First, after the events of the Arab Spring, so much focus has been on internet freedom, and rightfully so. But we can’t forget that newspapers, television and radio are not obsolete. In areas of the world with low internet penetration, these media demand greater attention. Democracy cannot exist without freedom in all media.

Second, the democratic process can be manipulated. For a generation that can’t be bothered to read terms of agreement or licenses, this could prove to be a problem. As we saw with the Stop Online Piracy Act (SOPA) and are now seeing with Ecuador, the law can deceive us. What sounds beneficial (ending piracy, eliminating corrupt media) can often infringe on our rights. We would do well to think carefully about legislation and referendums involving the media.

(The photo of President Rafael Correa of Ecuador is from Agência Brasil, the government news agency of Brazil; the photo is by Marcello Casal Jr. and is available using a Creative Commons license.  To hear a podcast from Latin Pulse, covering the issue of Ecuador’s assault on the media and other issues facing the media in Latin America please click here.)

This entry was posted in "El Universo", Arab Spring, Committee to Protect Journalists, Ecuador, Free Speech, Hugo Chavez, Internet, Libel, Media, Newspapers, Rafael Correa, Venezuela and tagged , , , , , , , , , , , , , , . Bookmark the permalink.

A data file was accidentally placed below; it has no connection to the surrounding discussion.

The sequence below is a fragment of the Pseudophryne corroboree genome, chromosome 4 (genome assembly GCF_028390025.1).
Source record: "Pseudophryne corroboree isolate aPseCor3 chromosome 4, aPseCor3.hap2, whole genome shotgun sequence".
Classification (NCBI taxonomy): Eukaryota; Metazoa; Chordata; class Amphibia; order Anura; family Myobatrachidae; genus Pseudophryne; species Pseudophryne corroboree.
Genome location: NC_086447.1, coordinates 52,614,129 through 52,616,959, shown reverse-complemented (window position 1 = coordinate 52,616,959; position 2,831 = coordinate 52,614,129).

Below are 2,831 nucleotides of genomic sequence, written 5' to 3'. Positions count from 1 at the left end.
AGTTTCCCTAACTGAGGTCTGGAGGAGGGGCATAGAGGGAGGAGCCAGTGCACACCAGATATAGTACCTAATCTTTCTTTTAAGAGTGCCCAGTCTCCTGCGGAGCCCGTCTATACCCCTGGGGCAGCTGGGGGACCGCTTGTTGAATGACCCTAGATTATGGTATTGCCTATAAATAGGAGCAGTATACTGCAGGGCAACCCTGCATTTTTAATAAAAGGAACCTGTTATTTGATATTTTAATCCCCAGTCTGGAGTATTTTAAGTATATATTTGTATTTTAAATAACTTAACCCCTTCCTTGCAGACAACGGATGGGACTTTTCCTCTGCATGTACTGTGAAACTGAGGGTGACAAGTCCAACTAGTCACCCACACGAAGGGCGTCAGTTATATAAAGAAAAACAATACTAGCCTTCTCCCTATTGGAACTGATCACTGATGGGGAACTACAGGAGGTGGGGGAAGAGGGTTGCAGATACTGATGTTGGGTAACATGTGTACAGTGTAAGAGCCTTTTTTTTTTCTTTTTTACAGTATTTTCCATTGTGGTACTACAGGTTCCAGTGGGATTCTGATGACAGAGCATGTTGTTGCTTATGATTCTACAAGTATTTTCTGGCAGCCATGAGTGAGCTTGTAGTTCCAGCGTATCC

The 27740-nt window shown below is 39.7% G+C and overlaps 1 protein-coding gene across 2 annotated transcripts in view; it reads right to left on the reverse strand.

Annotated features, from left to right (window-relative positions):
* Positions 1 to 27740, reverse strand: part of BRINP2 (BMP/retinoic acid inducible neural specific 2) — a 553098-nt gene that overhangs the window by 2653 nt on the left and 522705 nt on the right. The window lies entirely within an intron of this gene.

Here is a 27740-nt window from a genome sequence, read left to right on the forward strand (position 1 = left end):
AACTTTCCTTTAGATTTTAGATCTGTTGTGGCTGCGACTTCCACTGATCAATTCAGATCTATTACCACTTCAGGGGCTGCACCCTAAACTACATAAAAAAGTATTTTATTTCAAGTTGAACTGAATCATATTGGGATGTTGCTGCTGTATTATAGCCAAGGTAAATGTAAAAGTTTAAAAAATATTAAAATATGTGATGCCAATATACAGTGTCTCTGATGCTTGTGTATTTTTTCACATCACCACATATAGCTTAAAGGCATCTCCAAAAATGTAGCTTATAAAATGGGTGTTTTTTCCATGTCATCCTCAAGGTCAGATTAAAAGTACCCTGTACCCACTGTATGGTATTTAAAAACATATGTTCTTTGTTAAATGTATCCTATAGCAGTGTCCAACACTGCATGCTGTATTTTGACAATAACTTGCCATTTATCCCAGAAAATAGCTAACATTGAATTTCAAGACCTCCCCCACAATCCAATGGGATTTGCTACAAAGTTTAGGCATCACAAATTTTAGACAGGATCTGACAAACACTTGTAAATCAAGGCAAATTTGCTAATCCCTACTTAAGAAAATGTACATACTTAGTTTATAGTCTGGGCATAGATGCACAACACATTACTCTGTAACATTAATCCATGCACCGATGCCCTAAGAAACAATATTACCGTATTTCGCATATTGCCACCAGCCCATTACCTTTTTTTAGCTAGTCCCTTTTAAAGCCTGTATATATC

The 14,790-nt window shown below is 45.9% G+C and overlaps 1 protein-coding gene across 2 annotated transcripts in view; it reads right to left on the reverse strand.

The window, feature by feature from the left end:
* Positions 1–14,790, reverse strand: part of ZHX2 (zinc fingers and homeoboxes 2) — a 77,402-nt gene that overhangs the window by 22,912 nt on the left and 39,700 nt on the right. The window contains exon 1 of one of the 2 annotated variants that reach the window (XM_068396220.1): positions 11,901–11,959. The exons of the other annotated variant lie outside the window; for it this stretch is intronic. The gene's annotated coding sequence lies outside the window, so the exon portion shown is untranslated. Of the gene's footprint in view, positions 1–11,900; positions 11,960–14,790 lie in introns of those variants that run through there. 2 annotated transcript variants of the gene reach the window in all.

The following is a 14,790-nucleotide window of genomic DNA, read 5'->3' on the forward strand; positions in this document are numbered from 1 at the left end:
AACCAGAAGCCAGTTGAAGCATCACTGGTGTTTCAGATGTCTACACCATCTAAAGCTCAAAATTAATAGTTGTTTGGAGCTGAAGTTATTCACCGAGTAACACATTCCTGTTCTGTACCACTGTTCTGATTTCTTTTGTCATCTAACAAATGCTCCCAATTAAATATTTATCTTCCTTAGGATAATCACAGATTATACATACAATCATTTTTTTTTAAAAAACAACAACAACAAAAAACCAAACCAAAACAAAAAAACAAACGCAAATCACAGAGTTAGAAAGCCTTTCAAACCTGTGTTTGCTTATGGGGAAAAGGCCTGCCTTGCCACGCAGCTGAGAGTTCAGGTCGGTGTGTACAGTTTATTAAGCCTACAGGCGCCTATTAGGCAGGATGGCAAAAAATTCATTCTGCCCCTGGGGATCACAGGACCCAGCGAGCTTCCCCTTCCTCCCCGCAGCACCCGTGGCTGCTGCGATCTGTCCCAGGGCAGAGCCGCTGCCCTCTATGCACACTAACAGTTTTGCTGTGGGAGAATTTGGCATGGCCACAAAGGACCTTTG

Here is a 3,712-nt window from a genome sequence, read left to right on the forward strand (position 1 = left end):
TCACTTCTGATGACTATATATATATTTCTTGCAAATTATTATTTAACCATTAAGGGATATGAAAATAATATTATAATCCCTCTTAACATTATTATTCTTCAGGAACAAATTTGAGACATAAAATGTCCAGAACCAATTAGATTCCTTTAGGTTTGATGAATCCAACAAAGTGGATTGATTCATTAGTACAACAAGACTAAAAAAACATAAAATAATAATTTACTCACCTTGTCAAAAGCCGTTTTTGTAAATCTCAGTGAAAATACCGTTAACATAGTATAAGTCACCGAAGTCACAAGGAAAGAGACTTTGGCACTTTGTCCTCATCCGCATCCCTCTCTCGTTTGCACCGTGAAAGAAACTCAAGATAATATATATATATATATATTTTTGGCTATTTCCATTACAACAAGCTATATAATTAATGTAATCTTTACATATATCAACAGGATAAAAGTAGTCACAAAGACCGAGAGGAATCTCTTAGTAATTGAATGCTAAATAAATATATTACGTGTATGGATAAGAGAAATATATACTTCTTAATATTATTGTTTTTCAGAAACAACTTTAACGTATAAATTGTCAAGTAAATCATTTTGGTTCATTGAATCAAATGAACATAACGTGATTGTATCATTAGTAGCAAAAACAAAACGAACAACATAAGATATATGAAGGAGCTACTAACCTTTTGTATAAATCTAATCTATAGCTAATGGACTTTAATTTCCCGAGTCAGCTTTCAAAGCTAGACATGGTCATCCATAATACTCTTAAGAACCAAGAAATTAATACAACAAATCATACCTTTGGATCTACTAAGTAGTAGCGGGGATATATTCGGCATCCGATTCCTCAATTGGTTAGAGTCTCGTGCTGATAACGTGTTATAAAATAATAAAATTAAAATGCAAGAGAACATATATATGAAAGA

4 Responses to Ecuador: Correa’s Assault on the Media & Democracy

  1. Pingback: Recent Posts | Sutradhar's Market

  2. Martin Huber says:

    Palacio is guilty of libel not for calling Correa a dictator but for accusing him of crimes against humanity (without any evidence whatsoever).
    The two Ecuadoran journalists are guilty of defamation for stating that Correa knew about his brother’s contracts, a claim they were unable to prove in court.
    One should also mention that Correa has offered to drop the lawsuit/pardon the journalists if they retract the libelous accusations.
    If think there’s a valuable lesson in that: you should always – if possible – rely on original and not on second-hand sources and you shouldn’t judge without knowing all the pertinent facts.

  3. I’ve thought about a proper response to this comment, which calls into question the writing and editing of this post.